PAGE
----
The roles mobile animals and abiotic processes play as vectors for resource transfers between ecosystems (“subsidies”) are well studied, but the idea that resources from animals with limited mobility may be transported across boundaries through intermediate taxa remains unexplored. Aquatic plants (“macrophytes”) are globally distributed and may mediate transfers of aquatic-derived nutrients from aggregations of aquatic animals to terrestrial ecosystems when consumed by terrestrial herbivores. We used mesocosms (94 × 44 cm) to test whether aquatic animal-generated biogeochemical hotspots increase growth and nutrient content in macrophytes using the macrophyte Justicia americana and freshwater mussels. Justicia americana biomass production increased and belowground biomass allocation changed with increasing mussel density. At high mussel density, water-column phosphorus increased and carbon:phosphorus ratios in J. americana tissues decreased. We deployed motion-sensing cameras to explore herbivory on J. americana growing along the margins of the Kiamichi River, Oklahoma, and documented feeding by large mammals (Odocoileus virginianus, Sus scrofa, and Bos taurus). Thus, biogeochemical hotspots generated by aquatic animal aggregations can promote macrophyte production that subsequently is transferred to terrestrial animals. More broadly, this suggests that reductions in aquatic animal biomass may have bottom-up impacts that indirectly affect terrestrial ecosystems via plant–animal interactions bridging ecosystem boundaries.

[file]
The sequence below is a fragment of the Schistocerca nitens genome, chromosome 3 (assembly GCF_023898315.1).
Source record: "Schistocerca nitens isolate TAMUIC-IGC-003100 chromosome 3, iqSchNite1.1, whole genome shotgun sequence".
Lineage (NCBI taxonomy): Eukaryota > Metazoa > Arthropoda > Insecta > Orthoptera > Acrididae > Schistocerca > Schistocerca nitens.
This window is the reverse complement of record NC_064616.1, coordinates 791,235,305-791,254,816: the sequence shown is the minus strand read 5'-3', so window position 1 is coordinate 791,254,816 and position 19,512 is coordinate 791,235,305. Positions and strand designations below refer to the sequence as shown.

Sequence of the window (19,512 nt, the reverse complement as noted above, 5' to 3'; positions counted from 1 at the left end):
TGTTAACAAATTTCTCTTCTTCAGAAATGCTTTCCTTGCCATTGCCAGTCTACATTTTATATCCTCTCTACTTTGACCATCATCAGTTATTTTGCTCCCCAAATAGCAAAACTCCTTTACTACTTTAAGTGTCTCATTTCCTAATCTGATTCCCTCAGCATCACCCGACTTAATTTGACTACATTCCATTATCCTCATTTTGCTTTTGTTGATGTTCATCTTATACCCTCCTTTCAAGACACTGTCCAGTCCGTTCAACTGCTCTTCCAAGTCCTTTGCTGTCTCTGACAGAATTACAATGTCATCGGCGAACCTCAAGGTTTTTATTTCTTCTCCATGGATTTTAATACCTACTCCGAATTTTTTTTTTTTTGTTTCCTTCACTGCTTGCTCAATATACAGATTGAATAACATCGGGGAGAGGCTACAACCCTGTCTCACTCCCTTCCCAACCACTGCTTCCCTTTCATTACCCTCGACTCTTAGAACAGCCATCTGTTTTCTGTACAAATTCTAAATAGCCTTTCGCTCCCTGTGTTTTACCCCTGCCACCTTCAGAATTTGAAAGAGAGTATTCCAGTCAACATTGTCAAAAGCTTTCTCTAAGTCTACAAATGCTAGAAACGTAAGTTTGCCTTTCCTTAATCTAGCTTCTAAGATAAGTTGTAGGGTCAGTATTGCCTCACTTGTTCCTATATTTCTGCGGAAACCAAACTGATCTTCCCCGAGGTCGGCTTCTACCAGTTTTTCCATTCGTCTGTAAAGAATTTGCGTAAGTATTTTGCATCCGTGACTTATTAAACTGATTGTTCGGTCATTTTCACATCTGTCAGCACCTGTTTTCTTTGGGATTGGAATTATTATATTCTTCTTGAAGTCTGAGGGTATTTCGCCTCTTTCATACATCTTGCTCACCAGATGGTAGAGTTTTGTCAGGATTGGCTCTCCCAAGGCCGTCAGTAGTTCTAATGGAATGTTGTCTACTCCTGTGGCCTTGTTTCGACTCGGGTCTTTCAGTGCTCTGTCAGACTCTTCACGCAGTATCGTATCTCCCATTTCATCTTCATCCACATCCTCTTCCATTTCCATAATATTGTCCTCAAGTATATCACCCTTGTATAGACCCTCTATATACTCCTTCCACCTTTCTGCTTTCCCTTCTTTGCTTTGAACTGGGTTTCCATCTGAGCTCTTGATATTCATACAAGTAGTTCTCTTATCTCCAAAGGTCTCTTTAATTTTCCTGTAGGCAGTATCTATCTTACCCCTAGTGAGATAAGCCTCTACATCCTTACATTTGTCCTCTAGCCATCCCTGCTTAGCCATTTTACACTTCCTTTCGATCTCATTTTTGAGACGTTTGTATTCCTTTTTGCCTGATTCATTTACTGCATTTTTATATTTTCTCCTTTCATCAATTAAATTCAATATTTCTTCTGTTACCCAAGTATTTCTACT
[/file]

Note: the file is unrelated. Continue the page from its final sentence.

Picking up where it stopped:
|Original language||English (US)|
|State||Published - Oct 1 2020|
All Science Journal Classification (ASJC) codes
- Ecology, Evolution, Behavior and Systematics